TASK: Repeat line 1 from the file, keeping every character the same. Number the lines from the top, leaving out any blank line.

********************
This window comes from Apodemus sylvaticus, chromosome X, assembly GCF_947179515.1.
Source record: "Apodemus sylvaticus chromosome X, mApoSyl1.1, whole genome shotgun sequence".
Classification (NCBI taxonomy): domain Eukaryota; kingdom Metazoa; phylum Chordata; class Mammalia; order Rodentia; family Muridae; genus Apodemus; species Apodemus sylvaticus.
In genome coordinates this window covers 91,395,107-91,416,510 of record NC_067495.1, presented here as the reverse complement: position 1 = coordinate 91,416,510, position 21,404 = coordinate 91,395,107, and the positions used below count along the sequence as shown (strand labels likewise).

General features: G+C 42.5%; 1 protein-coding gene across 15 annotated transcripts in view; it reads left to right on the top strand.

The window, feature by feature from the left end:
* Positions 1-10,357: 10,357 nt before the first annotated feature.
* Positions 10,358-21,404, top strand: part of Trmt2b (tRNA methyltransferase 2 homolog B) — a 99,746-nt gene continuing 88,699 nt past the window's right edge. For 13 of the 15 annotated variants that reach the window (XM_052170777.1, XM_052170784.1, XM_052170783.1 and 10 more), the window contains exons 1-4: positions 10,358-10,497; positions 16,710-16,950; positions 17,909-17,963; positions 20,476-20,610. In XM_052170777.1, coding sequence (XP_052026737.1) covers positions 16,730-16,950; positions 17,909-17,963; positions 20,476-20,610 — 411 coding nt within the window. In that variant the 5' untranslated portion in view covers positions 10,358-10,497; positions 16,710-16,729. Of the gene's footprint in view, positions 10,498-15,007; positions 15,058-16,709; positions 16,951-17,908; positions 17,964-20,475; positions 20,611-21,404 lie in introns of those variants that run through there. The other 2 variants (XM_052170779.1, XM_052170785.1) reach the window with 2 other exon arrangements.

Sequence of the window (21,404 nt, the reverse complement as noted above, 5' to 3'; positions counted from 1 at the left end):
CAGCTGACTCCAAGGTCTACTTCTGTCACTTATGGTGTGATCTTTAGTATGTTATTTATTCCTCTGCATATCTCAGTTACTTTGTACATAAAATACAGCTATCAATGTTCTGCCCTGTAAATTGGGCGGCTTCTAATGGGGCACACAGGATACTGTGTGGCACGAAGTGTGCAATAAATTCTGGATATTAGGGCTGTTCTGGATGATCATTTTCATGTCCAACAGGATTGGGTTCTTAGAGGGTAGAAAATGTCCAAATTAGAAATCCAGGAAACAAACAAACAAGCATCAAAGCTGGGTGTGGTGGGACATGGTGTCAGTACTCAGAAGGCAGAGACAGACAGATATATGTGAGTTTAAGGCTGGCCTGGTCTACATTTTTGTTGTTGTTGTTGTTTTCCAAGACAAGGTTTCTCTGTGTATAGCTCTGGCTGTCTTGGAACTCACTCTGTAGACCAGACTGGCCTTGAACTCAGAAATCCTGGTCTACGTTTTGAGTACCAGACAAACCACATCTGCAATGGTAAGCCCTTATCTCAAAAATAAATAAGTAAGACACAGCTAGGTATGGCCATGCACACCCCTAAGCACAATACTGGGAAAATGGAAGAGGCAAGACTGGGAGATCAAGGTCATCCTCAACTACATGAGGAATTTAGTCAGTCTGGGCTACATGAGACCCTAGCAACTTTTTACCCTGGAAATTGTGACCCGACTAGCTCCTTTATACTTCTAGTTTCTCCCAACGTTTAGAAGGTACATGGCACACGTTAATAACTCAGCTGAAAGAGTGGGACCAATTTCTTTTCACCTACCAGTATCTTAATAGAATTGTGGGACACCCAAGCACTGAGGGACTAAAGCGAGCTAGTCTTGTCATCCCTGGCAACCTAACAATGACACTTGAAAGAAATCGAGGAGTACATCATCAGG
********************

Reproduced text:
This window comes from Apodemus sylvaticus, chromosome X, assembly GCF_947179515.1.